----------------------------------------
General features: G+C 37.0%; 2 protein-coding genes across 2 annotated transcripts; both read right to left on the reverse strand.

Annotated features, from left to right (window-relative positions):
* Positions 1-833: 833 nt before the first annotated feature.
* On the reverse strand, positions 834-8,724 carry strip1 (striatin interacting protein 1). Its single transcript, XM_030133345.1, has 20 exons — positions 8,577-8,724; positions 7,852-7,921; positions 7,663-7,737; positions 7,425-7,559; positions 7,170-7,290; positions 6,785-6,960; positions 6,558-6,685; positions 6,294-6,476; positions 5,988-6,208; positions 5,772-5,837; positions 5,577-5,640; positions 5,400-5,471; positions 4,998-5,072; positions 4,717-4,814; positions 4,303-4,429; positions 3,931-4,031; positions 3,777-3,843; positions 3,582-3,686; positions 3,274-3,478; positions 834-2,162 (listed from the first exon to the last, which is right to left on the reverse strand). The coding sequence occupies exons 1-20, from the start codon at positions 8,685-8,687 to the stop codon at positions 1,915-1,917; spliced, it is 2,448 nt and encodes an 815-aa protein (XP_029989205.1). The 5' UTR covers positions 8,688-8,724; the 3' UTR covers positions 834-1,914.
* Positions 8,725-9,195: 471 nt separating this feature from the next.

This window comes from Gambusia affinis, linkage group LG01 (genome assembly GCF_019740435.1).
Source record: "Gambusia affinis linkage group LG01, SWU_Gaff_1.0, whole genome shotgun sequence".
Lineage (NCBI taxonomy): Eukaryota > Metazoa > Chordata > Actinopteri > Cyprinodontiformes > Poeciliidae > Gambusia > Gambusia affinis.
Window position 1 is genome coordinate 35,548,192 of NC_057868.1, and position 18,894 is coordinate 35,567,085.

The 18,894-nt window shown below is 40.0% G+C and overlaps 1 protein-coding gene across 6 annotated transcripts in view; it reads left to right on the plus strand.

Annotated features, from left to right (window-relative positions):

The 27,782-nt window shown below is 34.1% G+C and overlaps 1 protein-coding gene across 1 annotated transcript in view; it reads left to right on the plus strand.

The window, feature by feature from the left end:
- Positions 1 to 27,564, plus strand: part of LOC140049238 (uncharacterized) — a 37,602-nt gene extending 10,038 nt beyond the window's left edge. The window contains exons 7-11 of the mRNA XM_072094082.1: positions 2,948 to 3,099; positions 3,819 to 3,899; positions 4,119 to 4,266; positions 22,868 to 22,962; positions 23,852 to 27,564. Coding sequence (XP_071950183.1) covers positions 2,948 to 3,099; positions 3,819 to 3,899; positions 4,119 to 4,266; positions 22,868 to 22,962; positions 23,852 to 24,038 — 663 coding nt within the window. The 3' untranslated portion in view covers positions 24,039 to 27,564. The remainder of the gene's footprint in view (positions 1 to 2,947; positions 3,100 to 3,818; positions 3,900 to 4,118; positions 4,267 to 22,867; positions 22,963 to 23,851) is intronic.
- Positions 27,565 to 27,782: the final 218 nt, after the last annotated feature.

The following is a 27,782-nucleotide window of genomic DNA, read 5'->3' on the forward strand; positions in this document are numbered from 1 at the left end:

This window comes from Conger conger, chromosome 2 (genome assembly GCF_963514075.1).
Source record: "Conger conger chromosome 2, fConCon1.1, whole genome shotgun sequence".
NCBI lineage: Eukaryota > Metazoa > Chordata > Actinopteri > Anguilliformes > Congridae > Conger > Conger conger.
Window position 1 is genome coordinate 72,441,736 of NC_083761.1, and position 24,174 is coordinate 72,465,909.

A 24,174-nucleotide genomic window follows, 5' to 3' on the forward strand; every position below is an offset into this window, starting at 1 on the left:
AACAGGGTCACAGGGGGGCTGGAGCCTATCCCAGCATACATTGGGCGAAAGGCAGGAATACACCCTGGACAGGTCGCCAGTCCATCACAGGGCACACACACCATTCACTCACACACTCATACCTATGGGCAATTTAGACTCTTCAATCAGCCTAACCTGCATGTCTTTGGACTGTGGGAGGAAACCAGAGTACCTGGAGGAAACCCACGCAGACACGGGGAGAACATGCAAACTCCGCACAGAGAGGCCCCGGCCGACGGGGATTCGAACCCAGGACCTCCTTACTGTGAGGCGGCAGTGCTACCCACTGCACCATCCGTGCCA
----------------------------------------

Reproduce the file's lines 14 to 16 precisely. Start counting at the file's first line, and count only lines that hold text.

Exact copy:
- Positions 1 to 27,564, plus strand: part of LOC140049238 (uncharacterized) — a 37,602-nt gene extending 10,038 nt beyond the window's left edge. The window contains exons 7-11 of the mRNA XM_072094082.1: positions 2,948 to 3,099; positions 3,819 to 3,899; positions 4,119 to 4,266; positions 22,868 to 22,962; positions 23,852 to 27,564. Coding sequence (XP_071950183.1) covers positions 2,948 to 3,099; positions 3,819 to 3,899; positions 4,119 to 4,266; positions 22,868 to 22,962; positions 23,852 to 24,038 — 663 coding nt within the window. The 3' untranslated portion in view covers positions 24,039 to 27,564. The remainder of the gene's footprint in view (positions 1 to 2,947; positions 3,100 to 3,818; positions 3,900 to 4,118; positions 4,267 to 22,867; positions 22,963 to 23,851) is intronic.
- Positions 27,565 to 27,782: the final 218 nt, after the last annotated feature.

The following is a 27,782-nucleotide window of genomic DNA, read 5'->3' on the forward strand; positions in this document are numbered from 1 at the left end: